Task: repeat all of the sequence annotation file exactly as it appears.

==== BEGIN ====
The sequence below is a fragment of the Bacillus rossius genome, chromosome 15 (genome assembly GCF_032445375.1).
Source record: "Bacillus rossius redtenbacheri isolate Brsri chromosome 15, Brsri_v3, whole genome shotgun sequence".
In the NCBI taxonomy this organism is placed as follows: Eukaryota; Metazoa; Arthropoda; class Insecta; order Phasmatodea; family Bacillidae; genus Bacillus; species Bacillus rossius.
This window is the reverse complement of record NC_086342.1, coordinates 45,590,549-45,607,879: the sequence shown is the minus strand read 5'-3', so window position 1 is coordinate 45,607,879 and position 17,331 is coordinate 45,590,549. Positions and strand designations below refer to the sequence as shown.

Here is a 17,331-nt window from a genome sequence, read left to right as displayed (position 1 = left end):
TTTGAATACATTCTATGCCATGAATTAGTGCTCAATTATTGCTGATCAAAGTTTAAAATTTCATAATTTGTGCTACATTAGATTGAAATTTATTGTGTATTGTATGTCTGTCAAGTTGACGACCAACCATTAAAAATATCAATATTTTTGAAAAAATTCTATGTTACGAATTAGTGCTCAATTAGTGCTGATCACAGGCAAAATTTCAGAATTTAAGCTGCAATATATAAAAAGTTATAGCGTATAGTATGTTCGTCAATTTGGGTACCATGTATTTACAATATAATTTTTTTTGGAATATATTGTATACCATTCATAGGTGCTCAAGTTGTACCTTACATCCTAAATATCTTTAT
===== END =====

The sequence below is a fragment of the Bacillus rossius genome, chromosome 15 (genome assembly GCF_032445375.1).
Source record: "Bacillus rossius redtenbacheri isolate Brsri chromosome 15, Brsri_v3, whole genome shotgun sequence".
In the NCBI taxonomy this organism is placed as follows: Eukaryota; Metazoa; Arthropoda; class Insecta; order Phasmatodea; family Bacillidae; genus Bacillus; species Bacillus rossius.
This window is the reverse complement of record NC_086342.1, coordinates 45,590,549-45,607,879: the sequence shown is the minus strand read 5'-3', so window position 1 is coordinate 45,607,879 and position 17,331 is coordinate 45,590,549. Positions and strand designations below refer to the sequence as shown.

Here is a 17,331-nt window from a genome sequence, read left to right as displayed (position 1 = left end):
TTTGAATACATTCTATGCCATGAATTAGTGCTCAATTATTGCTGATCAAAGTTTAAAATTTCATAATTTGTGCTACATTAGATTGAAATTTATTGTGTATTGTATGTCTGTCAAGTTGACGACCAACCATTAAAAATATCAATATTTTTGAAAAAATTCTATGTTACGAATTAGTGCTCAATTAGTGCTGATCACAGGCAAAATTTCAGAATTTAAGCTGCAATATATAAAAAGTTATAGCGTATAGTATGTTCGTCAATTTGGGTACCATGTATTTACAATATAATTTTTTTTGGAATATATTGTATACCATTCATAGGTGCTCAAGTTGTACCTTACATCCTAAATATCTTTAT